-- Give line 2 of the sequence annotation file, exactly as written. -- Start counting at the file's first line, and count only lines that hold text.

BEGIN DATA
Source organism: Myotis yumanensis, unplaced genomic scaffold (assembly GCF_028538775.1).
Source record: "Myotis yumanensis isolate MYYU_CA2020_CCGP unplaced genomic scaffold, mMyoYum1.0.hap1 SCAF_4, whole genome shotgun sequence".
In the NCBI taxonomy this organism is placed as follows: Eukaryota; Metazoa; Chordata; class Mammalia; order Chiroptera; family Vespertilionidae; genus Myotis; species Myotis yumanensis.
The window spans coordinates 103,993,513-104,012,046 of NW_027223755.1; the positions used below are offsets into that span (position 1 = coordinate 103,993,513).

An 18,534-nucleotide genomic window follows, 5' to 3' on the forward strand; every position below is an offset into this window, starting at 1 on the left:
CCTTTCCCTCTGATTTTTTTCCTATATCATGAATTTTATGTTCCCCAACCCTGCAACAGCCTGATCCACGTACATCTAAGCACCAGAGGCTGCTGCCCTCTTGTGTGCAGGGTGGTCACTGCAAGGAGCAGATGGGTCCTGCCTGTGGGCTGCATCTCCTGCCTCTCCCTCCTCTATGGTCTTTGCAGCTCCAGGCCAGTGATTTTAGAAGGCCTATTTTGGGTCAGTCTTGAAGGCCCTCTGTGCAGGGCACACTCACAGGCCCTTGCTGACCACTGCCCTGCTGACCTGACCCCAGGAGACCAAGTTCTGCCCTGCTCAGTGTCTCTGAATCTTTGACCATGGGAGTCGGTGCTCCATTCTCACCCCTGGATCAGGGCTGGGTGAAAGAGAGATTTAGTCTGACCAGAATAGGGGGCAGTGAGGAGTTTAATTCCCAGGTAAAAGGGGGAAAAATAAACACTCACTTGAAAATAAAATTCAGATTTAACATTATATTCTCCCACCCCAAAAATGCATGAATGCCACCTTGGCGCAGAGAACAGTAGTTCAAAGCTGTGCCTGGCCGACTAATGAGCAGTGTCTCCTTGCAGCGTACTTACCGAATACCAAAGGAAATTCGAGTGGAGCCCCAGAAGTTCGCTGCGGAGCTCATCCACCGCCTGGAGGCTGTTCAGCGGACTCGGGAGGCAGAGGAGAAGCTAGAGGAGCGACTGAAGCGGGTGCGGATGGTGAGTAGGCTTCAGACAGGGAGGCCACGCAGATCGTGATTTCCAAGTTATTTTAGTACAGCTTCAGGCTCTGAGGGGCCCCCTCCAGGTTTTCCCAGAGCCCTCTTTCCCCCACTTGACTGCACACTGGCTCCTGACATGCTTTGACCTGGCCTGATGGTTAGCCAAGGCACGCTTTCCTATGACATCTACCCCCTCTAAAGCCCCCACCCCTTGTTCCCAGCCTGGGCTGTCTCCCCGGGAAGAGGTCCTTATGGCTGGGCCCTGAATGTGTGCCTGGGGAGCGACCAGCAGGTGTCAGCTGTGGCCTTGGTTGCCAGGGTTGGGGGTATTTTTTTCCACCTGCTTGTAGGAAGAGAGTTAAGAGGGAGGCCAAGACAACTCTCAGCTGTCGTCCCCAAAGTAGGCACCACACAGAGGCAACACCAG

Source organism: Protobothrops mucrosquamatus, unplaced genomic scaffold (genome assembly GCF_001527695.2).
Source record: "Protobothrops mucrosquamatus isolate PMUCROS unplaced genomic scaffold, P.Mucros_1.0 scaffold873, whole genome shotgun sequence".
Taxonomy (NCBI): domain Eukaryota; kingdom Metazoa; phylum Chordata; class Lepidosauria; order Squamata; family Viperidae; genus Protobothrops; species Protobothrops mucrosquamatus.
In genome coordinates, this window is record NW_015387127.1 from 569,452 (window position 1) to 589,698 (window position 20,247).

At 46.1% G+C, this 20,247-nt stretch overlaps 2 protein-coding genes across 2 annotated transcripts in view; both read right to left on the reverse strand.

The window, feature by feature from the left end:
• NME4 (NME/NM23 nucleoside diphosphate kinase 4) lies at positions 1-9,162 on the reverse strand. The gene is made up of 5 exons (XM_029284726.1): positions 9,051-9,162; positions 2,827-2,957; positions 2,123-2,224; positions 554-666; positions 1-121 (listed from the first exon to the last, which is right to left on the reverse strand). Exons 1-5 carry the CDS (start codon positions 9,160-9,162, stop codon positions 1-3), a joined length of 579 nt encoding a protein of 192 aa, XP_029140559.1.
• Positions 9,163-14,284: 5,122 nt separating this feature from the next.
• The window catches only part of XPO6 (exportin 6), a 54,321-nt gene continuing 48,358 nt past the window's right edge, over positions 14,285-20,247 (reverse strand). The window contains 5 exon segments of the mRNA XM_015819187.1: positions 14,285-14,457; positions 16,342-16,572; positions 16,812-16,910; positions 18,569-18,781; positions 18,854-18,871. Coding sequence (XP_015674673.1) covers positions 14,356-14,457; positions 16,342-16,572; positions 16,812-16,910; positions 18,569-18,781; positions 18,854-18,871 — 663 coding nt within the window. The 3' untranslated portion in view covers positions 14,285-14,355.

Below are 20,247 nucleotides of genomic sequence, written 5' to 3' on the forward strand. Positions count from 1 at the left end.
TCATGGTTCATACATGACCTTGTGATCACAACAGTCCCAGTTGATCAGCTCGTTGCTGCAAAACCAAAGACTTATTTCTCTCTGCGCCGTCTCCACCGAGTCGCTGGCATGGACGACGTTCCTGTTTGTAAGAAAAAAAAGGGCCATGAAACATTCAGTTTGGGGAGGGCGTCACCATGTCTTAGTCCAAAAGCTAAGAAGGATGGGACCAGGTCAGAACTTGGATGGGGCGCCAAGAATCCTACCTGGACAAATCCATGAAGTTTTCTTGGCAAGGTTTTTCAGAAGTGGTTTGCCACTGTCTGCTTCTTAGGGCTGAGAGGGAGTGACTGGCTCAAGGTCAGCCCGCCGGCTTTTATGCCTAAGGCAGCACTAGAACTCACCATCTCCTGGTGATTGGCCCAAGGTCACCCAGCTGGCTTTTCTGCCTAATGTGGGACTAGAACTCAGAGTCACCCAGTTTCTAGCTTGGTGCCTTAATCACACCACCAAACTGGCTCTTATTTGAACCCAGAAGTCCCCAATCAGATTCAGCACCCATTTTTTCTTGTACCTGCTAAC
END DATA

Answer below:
Source record: "Myotis yumanensis isolate MYYU_CA2020_CCGP unplaced genomic scaffold, mMyoYum1.0.hap1 SCAF_4, whole genome shotgun sequence".